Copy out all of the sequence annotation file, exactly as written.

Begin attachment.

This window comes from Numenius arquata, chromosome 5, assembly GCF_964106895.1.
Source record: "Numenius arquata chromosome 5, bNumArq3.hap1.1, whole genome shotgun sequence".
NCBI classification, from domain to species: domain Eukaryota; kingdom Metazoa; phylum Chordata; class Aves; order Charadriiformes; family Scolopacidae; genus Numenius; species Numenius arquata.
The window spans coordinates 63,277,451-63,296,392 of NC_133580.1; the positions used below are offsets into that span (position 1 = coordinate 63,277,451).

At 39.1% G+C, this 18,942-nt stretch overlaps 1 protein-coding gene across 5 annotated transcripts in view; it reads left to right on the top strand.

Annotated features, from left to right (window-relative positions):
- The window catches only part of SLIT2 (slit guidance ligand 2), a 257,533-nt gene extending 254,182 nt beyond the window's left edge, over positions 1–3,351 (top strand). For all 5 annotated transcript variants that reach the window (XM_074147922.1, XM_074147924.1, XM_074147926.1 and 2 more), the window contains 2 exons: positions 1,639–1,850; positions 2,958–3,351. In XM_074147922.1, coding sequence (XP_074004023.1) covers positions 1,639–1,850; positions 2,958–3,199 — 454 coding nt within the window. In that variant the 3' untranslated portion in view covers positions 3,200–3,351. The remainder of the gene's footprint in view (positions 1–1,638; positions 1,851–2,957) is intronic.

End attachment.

This window comes from Numenius arquata, chromosome 5, assembly GCF_964106895.1.
Source record: "Numenius arquata chromosome 5, bNumArq3.hap1.1, whole genome shotgun sequence".
NCBI classification, from domain to species: domain Eukaryota; kingdom Metazoa; phylum Chordata; class Aves; order Charadriiformes; family Scolopacidae; genus Numenius; species Numenius arquata.
The window spans coordinates 63,277,451-63,296,392 of NC_133580.1; the positions used below are offsets into that span (position 1 = coordinate 63,277,451).

At 39.1% G+C, this 18,942-nt stretch overlaps 1 protein-coding gene across 5 annotated transcripts in view; it reads left to right on the top strand.

Annotated features, from left to right (window-relative positions):
- The window catches only part of SLIT2 (slit guidance ligand 2), a 257,533-nt gene extending 254,182 nt beyond the window's left edge, over positions 1–3,351 (top strand). For all 5 annotated transcript variants that reach the window (XM_074147922.1, XM_074147924.1, XM_074147926.1 and 2 more), the window contains 2 exons: positions 1,639–1,850; positions 2,958–3,351. In XM_074147922.1, coding sequence (XP_074004023.1) covers positions 1,639–1,850; positions 2,958–3,199 — 454 coding nt within the window. In that variant the 3' untranslated portion in view covers positions 3,200–3,351. The remainder of the gene's footprint in view (positions 1–1,638; positions 1,851–2,957) is intronic.